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History of Influenza: Pandemics in Iran and the World


avatar Hossein Hatami 1 , *

1 Department of Public Health, School of Health, Shahid Beheshti University of Medical Sciences, Tehran, IR Iran

How to Cite: Hatami H. History of Influenza: Pandemics in Iran and the World. Int J Infect. 2016;3(4):e36672.
doi: 10.17795/iji-36672.


International Journal of Infection: 3 (4); e36672
Published Online: August 7, 2016
Article Type: Editorial
Received: February 1, 2016
Accepted: February 1, 2016

Influenza type A virus is well known for its capability of genetic changes either through antigen drift or antigen shift. Antigen shift is derived from reassortment of gene segments between viruses, and may result in an antigenically novel virus capable of causing a worldwide pandemic (1). Pandemic influenza was recorded in 1830 - 33, 1898 - 1900, four times in the 20th century (2) and once in the 21st century (3). The current paper aimed to discuss the time of influenza pandemics occurrence in Iran (2).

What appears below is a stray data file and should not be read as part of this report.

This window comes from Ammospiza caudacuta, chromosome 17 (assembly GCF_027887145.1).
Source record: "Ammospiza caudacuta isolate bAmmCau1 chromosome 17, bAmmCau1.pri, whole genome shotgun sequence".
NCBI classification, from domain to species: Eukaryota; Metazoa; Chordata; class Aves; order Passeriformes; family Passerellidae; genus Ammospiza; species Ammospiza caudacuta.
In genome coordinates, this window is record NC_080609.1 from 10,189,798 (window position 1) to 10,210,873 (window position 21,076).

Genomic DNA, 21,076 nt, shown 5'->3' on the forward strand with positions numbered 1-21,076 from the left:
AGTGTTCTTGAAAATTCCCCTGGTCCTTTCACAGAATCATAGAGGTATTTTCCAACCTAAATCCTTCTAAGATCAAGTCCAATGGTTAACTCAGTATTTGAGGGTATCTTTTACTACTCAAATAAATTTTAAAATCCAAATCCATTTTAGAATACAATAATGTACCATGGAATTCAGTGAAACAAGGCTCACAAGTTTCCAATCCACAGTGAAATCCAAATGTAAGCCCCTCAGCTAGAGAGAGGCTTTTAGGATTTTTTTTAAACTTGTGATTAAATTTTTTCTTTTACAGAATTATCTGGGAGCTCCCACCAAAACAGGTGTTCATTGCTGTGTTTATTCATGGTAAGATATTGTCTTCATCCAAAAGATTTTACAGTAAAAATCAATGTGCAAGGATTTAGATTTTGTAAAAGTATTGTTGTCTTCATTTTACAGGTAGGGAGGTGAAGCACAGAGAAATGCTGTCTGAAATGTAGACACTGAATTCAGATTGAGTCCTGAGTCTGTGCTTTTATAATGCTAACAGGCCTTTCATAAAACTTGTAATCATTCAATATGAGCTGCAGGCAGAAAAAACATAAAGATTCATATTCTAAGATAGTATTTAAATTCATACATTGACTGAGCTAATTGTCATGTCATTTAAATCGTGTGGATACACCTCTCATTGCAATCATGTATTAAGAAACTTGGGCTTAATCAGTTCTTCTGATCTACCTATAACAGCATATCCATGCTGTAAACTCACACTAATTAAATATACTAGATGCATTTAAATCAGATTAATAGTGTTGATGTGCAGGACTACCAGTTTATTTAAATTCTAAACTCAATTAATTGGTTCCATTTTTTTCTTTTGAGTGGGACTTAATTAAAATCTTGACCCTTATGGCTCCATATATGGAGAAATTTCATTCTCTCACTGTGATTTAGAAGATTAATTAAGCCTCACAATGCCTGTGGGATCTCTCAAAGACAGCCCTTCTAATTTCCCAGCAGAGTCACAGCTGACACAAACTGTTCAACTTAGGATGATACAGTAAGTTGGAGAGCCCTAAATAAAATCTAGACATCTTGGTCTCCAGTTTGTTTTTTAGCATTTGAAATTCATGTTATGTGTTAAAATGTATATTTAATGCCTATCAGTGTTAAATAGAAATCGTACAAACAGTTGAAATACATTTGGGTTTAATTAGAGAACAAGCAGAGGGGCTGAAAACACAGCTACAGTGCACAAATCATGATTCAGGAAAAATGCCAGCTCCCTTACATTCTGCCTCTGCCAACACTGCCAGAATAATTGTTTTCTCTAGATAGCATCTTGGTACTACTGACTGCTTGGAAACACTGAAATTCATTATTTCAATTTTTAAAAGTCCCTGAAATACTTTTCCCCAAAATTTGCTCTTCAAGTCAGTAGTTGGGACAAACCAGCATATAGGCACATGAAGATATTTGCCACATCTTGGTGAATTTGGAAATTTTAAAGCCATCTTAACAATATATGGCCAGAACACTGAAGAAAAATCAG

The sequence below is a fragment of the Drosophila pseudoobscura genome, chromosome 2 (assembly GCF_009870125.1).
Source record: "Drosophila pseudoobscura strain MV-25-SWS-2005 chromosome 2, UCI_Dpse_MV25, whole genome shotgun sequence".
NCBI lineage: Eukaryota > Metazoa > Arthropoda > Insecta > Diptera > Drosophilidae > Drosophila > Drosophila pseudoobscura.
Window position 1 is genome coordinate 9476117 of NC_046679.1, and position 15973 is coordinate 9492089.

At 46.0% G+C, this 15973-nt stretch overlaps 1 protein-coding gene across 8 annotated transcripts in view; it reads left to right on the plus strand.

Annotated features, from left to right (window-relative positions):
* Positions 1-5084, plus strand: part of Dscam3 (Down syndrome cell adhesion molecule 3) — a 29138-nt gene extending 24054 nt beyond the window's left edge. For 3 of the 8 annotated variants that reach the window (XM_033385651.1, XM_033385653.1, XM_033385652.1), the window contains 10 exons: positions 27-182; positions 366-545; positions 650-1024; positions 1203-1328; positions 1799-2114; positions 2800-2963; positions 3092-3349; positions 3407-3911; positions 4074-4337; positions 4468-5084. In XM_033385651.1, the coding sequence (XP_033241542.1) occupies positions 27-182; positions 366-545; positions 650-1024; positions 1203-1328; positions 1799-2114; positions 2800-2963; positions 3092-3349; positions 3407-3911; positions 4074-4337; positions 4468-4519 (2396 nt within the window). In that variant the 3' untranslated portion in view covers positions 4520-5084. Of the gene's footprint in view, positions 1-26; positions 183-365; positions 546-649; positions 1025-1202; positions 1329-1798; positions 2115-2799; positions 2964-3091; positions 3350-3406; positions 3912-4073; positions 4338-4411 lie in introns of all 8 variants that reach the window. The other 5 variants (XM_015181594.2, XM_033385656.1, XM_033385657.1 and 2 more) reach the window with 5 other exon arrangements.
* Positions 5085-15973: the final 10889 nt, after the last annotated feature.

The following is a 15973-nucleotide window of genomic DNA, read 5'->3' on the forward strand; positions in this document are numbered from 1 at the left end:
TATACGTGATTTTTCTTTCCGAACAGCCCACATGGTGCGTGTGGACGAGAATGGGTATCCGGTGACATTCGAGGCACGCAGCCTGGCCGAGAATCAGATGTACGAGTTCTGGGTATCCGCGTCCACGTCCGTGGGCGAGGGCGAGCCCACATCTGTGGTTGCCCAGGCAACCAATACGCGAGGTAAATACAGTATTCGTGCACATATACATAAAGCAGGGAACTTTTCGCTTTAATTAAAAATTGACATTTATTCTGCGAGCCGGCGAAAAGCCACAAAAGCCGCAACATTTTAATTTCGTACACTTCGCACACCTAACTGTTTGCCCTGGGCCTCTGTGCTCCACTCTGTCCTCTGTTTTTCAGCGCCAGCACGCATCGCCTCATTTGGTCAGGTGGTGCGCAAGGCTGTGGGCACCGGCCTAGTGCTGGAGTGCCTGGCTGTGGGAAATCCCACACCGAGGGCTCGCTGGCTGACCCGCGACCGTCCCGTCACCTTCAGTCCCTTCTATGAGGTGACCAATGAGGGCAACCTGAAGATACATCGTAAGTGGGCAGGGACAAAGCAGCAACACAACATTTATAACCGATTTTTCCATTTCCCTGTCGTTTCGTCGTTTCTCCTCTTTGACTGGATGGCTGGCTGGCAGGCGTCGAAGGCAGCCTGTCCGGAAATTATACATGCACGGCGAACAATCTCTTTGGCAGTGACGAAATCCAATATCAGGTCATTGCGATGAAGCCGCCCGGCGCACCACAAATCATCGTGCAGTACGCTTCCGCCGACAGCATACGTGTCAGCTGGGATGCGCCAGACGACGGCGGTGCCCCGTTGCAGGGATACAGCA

- Pandemic influenza, 1833: The first established evidence of influenza in Iran is back to the summer of 1833, when it happened with great virulence in Tehran. It is said that this pandemic arrived via trade routes from Syria and Constantinople, which was a part of a larger global pandemic and had involved thousands of people in Asia and Europe. Every day, among the capital’s citizenry, dozens of people died, and the corpses were found in the corner of streets (4).

Dr. Cyril Elgood wrote in his book about this event as follows: “During the summer of 1833, a strange epidemic, possibly influenza, broke out in Tehran. It even pierced the boasted immunity of the staff of the mission. Even Fath-Ali Shah was attacked. His doctors reported that he had a severe fever and ague. The state of the city was even worse than that of the villages of Shimran. The deaths ran into many dozens a day (5)”.